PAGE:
Monday, October 10, 2011

Writers' Spotlight: Bryan Fuller

I’ve been wracking my brain trying to come up with something special for this post, and it’s been surprisingly difficult. You see, this is quite a major milestone for MTVP. This is the five-hundredth post here at MTVP. Yep, Sarah and I have somehow managed to come up with well over five hundred thousand words of content about television. And we do have lives, I promise! Well, okay, I admit, I didn’t really have much of a life for part of the time this blog has been in existence, but I do now. Really! Anyway, I’m going to devote this milestone post to my favorite TV writer, Bryan Fuller. In fact, I think I’m going to make this the kick-off to a series of posts about great TV writers. Fuller, who got his start on “Star Trek: Deep Space Nine” and made a name for himself on “Star Trek: Voyager” has created three wonderful television shows: “Dead Like Me,” “Wonderfalls,” and “Pushing Daisies.” He has a delightfully lighthearted way of dealing with the macabre, and his trademark is a heroine with a traditionally masculine name. Who is often quite snarky. I always enjoy spending time in worlds he has created, and I hope that some network sees reason and brings him back to television soon. And not to reboot an existing franchise (yes, I’m looking at you, NBC).

Fuller’s first original show, “Dead Like Me,” aired on Showtime. It featured one George Lass, who was part of a group of Grim Reapers. After she was killed by a falling space toilet. And right there you have an example of the macabre humor that makes Fuller’s work shine. I admit, I haven’t watched al of “Dead Like Me,” but I have watched all of the episodes Fuller supervised before leaving to work on “Wonderfalls.” I remember the pilot most clearly of those episodes, because I remember grinning like a madwoman. I think it was the absurdity of George’s death by falling space toilet that let me know that the things I loved about Fuller’s work in “Pushing Daisies” wasn’t just a one-time thing. The absurdity and the macabre are definitely present through all his work.

“Wonderfalls” is a show I love mostly because of the main character, snarky gift shop cashier Jaye Tyler. Jaye has a degree in philosophy from a prestigious school (Brown, if I remember right), but she has instead chosen to live a simpler life working in a tourist trap Niagra Falls gift shop and living in a rather awesomely decorated trailer. There are days when I wonder why I essentially work three part time jobs (if you include this blog as one of them) and attend school full-time instead of taking the Jaye approach to life. Jaye is prickly, but she has people in her life who love her anyway. Caroline Dhavernas’ performance as Jaye is masterful and fun to watch, especially when she goes on rants, like one from “Lovsick Ass” about how she’s not a baby-saver. Jaye kind of reminds me of myself, or maybe the self that I wish I could be. Not in the standoff-ish sense, but in the confident in who she is and her life choices and always quick with the snark sense.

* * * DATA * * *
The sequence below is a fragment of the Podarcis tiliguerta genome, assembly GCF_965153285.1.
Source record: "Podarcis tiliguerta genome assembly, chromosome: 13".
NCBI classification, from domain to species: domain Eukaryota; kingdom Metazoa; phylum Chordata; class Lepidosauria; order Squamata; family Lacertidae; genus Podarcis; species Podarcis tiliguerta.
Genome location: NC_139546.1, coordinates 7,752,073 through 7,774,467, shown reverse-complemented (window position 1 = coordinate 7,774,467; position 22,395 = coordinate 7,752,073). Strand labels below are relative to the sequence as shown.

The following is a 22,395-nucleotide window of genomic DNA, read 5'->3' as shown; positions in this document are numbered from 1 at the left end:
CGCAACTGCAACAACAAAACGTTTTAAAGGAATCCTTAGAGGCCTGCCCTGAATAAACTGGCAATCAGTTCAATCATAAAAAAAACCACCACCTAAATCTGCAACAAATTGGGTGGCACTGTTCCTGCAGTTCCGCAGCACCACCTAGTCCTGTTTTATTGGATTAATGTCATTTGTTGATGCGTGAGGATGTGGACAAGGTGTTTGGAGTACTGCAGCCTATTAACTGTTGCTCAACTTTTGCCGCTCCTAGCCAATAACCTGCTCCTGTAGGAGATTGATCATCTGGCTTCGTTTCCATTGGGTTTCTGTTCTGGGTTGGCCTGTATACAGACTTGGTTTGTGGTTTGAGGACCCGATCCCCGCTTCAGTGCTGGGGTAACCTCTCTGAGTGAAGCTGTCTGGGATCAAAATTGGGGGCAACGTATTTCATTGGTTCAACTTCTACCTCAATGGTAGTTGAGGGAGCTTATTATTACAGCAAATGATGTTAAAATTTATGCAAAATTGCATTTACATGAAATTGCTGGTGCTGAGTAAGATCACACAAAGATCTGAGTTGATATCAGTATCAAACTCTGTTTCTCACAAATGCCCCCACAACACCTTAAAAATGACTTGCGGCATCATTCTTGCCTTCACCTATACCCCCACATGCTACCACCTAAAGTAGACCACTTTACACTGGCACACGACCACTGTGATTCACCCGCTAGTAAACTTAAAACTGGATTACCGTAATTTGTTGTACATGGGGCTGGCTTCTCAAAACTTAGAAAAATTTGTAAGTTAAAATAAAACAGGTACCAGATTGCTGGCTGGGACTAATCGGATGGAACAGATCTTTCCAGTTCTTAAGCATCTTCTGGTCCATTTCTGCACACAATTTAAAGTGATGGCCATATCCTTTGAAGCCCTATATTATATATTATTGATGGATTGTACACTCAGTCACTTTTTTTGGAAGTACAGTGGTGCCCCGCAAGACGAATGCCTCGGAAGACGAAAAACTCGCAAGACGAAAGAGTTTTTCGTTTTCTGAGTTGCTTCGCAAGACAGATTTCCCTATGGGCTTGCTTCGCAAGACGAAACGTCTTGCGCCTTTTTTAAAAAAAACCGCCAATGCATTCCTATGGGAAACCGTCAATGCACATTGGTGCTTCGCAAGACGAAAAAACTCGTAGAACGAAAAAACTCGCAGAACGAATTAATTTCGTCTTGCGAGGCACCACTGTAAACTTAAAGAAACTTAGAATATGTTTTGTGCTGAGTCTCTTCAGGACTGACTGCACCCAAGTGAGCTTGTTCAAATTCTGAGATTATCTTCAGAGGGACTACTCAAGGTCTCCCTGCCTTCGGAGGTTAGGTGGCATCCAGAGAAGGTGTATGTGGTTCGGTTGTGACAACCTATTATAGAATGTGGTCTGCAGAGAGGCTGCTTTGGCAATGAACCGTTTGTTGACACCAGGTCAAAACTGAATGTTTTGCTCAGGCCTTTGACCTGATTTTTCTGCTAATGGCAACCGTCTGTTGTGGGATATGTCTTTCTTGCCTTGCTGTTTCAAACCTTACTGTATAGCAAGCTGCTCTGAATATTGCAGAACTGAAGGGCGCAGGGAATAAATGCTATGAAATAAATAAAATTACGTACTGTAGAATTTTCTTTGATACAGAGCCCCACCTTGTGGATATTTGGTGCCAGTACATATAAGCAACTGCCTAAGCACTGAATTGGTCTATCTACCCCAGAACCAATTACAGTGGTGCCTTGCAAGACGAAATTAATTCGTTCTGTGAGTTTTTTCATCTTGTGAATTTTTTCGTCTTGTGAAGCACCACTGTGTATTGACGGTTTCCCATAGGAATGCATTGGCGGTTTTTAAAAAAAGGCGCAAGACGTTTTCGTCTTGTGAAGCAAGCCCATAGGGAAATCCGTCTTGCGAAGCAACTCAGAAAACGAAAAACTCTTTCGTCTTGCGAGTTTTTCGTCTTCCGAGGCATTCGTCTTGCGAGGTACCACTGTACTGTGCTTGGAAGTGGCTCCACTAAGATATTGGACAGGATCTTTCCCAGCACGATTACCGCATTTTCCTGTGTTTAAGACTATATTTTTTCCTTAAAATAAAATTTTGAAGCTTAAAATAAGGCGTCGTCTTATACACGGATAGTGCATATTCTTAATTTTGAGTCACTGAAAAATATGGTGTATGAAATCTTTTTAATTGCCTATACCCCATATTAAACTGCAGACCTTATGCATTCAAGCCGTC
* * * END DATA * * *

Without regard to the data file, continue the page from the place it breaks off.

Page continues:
Jaye is by no means all snark and easy contentment, though. There’s definitely some self-loathing going on beneath the surface. She temporarily implodes her potentially good relationship with bartender Eric just because she’s convinced she’s going to hurt him. After breaking down to her sister and asking why she can’t “have nice things,” Jaye and Eric finally reconcile…just in time for the series to be over. Fuller had some really creative ideas for where the series might have gone next, such as Jaye and pyro-boy (you’ll know him when you see him) meeting up again in an institution, and Jaye’s brother Aaron starting up a cult around Jaye’s ability to talk to animal-shaped inanimate objects. Again, Fuller has such a unique ability to blend whimsy and the macabre.

Fuller’s most recent creation, “Pushing Daisies,” is sort of the ultimate blend of whimsy and macbre that was tested out in his earlier series. The macabre: a guy touches dead things and brings them back to life, including his murdered childhood sweetheart. And did I mention that he accidentally killed his mom and said childhood sweetheart’s dad with these powers? As for the whimsy, Ned, the aforementioned guy who brings dead people back to life, is a pie maker, and he and his friends solve crimes in a beautiful, colorful world. Ned’s pie shop is actually shaped like a pie, and characters randomly break into song. It’s a morbid subject matter wrapped up in a delicious, colorful candy coating, and that candy coating never failed to lift my mood and make me grin like an idiot.

The female lead in “Pushing Daisies,” Charlotte “Chuck” Charles, is different from George and Jaye in the sense that she doesn’t really bring the snark. She’s sweet instead of sour. She lives in her head and loves to imagine things, which is a trait I identify with. While Chuck doesn’t have a zinger ready for every scenario, she has her own form of strength and independence. She’s spent most of her childhood caring for her agoraphobic aunts, and now that she has a second chance at life, she wants to truly experience it. Most of the time she’s giddy at the prospect of spending her second life with Ned, but she’ll stand up for herself when she needs to, also.

Fuller has had a number of pilot scripts in the pipeline at NBC/Universal since Pushing Daisies was cancelled, including an adaptation of the novel “Sellevision,” a sitcom about an animal shelter called “No Kill,” and a reboot of the classic TV series “The Munsters.” I’d love to see Fuller take a crack at creating an original, somewhat-genre world again, only because when he does, it gives me so much joy. His shows don’t usually last long, but they burn brightly and I thoroughly enjoy them while they last.

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